Nearly 70% of Garment Manufacturers Worried About COVID-19 Challenges
Date: Wednesday, June 3, 2020
Source: Sourcing Journal
The impacts of the COVID-19 crisis have been felt across industries worldwide. But as people everywhere fight to stay healthy amid increasingly difficult economic circumstances, the footwear and apparel sector is taking a particularly brutal hit.
According to newly released data from Sedex, which works to improve the conditions of global supply chains, nearly 70 percent of its members in the textile, footwear and apparel manufacturing sector said they expect the dearth in business to create significant or critical challenges.
Taking into account 2,500 comments received from its member businesses, Sedex said the vast majority are most worried about disruptions to their supply of input materials, followed by restrictions on transporting goods, and reduced or canceled orders.
Companies are also anxious about debts and other financial problems, insufficient personal protective equipment, store closures, labor shortages, disruptions to production processes, delayed payments and rising prices on input materials.
While 56 percent of survey respondents across industries said they felt their brand and retail customers were being supportive of their businesses during this trying time, just 38 percent of textile, clothing and footwear manufacturers said the same.
“This reflects the picture we are seeing in factories worldwide, where many companies are closing and hundreds of thousands of jobs are being lost resulting in vulnerable situations and health risks for those affected,” analysts wrote. “This is particularly the case in apparel and footwear where whole regions and countries depend on international retailers for income, and where state support to provide safety nets for workers who lose their jobs are close to non-existent, pushing workers into poverty and heightened risk of contracting COVID-19.”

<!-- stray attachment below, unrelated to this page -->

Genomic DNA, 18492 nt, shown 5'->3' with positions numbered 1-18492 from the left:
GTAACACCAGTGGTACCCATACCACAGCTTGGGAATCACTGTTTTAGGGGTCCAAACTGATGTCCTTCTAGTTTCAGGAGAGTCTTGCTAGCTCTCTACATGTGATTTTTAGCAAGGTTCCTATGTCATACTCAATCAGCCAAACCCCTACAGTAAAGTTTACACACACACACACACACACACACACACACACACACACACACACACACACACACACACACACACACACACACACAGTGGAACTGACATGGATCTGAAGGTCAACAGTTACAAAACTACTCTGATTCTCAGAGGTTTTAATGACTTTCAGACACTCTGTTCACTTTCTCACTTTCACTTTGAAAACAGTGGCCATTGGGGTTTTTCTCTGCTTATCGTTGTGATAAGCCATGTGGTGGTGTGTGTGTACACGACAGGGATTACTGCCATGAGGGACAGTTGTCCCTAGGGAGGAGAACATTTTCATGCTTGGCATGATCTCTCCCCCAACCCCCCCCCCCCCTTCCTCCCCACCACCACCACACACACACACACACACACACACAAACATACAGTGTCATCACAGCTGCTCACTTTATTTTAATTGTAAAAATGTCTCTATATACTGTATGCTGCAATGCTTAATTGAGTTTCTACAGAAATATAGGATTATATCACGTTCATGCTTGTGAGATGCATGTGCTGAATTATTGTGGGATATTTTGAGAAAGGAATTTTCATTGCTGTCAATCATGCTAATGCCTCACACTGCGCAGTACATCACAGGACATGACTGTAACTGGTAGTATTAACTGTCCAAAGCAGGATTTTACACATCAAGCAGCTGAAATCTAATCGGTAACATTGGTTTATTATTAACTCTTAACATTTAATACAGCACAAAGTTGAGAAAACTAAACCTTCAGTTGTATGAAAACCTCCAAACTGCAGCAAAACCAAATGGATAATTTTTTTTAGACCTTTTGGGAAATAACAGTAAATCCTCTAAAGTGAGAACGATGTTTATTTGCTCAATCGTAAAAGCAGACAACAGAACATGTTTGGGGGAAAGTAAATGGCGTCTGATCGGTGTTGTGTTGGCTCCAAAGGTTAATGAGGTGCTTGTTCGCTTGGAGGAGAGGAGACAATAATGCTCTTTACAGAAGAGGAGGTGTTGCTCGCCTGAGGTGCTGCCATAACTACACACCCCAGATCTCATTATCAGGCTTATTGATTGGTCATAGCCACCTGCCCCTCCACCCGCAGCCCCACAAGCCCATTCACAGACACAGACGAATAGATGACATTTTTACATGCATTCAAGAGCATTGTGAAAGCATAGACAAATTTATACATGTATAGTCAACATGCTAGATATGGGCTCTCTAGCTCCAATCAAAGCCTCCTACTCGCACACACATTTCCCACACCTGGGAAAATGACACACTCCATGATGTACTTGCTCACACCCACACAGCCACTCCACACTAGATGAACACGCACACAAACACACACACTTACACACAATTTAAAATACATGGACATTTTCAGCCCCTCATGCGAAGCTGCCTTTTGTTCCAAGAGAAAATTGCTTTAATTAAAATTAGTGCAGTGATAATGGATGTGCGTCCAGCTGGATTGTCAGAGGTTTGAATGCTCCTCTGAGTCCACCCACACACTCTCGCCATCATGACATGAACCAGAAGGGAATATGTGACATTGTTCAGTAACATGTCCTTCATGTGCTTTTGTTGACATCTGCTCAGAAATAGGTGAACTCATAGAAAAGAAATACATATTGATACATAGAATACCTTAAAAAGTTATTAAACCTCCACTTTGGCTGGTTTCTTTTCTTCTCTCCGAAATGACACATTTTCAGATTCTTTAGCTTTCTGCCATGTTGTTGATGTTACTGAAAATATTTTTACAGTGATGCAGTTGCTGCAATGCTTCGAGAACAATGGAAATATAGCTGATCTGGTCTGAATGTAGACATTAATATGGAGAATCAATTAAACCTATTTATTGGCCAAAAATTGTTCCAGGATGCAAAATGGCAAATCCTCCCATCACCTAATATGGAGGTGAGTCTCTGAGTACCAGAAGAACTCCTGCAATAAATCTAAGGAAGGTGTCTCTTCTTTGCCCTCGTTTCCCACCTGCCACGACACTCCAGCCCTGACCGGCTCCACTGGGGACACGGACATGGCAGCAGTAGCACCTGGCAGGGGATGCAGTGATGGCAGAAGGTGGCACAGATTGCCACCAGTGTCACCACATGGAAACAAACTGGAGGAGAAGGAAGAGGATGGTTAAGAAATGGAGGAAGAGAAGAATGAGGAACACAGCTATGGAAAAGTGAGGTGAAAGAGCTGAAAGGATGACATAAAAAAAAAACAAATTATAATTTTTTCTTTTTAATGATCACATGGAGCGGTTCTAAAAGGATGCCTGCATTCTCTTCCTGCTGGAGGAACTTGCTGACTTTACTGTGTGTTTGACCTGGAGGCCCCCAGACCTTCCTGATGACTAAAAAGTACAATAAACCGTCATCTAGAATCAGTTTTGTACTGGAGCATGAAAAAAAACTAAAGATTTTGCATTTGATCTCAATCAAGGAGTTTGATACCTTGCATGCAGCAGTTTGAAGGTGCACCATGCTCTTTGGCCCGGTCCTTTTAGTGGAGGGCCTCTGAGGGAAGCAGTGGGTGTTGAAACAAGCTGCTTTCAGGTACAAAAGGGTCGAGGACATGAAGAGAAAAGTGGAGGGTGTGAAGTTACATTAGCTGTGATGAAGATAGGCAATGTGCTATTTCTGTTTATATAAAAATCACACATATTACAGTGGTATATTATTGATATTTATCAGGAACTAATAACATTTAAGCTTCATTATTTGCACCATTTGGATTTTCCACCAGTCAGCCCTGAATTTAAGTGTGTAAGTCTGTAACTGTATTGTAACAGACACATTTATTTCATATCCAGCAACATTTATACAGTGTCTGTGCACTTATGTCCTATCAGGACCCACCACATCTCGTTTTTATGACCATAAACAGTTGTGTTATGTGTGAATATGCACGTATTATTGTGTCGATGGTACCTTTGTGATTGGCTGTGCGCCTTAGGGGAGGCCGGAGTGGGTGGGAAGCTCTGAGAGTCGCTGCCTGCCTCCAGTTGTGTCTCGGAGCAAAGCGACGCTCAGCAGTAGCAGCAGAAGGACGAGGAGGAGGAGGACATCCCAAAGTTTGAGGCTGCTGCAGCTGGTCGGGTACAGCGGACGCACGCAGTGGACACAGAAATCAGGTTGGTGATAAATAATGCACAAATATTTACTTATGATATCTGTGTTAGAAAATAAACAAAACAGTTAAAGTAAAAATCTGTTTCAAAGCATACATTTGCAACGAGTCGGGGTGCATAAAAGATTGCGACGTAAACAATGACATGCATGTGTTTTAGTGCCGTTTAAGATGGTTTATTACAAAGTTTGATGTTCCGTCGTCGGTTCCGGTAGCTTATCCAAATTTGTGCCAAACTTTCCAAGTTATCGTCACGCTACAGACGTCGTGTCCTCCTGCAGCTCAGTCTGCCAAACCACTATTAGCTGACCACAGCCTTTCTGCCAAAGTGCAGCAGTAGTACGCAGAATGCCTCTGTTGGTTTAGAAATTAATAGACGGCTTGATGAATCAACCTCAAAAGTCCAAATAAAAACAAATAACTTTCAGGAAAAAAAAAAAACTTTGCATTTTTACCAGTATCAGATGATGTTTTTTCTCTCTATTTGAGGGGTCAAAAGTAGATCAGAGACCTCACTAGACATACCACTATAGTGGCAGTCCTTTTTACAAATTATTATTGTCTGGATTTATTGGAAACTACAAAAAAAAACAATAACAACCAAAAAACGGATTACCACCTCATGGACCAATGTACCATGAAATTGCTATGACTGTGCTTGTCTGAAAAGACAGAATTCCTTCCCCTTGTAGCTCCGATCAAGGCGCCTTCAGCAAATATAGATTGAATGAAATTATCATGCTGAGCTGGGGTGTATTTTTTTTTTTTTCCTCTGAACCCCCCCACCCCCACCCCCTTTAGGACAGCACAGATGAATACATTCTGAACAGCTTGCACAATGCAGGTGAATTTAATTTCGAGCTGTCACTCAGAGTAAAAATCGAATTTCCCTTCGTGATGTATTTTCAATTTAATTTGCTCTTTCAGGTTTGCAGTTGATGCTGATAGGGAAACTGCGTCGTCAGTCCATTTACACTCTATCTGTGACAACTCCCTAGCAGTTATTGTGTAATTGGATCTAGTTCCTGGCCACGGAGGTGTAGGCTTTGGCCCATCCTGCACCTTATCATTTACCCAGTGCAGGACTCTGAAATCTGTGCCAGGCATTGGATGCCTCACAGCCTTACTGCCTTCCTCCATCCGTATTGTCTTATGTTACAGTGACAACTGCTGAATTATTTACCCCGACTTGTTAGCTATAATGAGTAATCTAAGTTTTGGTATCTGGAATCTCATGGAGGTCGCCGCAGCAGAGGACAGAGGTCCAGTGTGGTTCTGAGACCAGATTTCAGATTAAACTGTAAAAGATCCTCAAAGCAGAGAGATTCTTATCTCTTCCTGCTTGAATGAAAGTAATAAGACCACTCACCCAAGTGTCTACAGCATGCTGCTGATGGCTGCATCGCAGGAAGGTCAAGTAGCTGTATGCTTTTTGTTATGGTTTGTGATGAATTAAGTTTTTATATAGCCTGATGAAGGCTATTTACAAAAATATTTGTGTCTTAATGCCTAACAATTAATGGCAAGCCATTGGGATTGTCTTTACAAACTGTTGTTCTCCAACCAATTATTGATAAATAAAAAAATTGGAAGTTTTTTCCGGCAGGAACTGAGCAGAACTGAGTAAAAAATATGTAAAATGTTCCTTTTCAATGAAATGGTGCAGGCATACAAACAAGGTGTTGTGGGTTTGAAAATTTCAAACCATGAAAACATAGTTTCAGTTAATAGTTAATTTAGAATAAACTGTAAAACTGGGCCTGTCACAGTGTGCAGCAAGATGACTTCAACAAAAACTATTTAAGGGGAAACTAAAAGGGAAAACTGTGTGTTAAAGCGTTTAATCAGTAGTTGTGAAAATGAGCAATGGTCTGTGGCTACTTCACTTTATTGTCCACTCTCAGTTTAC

Despite the bleak picture painted by its assessment, Sedex said most buyers (79 percent) believe they are taking appropriate actions to support their suppliers through actions like reduced auditing, better forecasting, health measures for workers, supported wage payments and low-interest loans.
Still, these actions have not proven to be enough to keep supply chains running smoothly.
More than half (56 percent) of textile, apparel and footwear manufacturing respondents said they were facing labor surpluses due to decreased demand for their goods, while just 30 percent said they experienced workforce shortages.
“Global supply chains rely on a workforce that tends to be low-cost, easily accessible and flexible across geographies,” Sedex said. “The low costs mean that workers out of work are at higher risk of poverty, while restrictions on movement mean easy access to migrant labor is no longer an option.”
Due to waning consumer interest, textile, apparel and footwear suppliers have had to lay off or furlough workers, or reduce staff hours. Forty-six percent have taken actions to reduce shifts for their employees.
Despite the difficulties in managing workforces due to demand, nearly all respondents said they were taking actions to prioritize staff safety and health through the crisis. Ninety-nine percent of businesses said they were using tactics like physical distancing, training, policy development and increased personal protective equipment to try to mitigate the virus’ spread.
When asked what actions their customers could take to help them manage the impacts of COVID-19 and ensure the physical and economic health of their businesses, suppliers overwhelmingly requested improved purchasing practices.
Because of rampant industry-wide order cancellations and contract breaches in recent months, 67 percent of textile, apparel and footwear manufacturers requested that their buyers avoid these actions moving forward. A recent survey of 35 top global fashion brands found that just 19 have committed to paying for production orders in full, while others ask for retroactive discounts or push payment terms out to six months.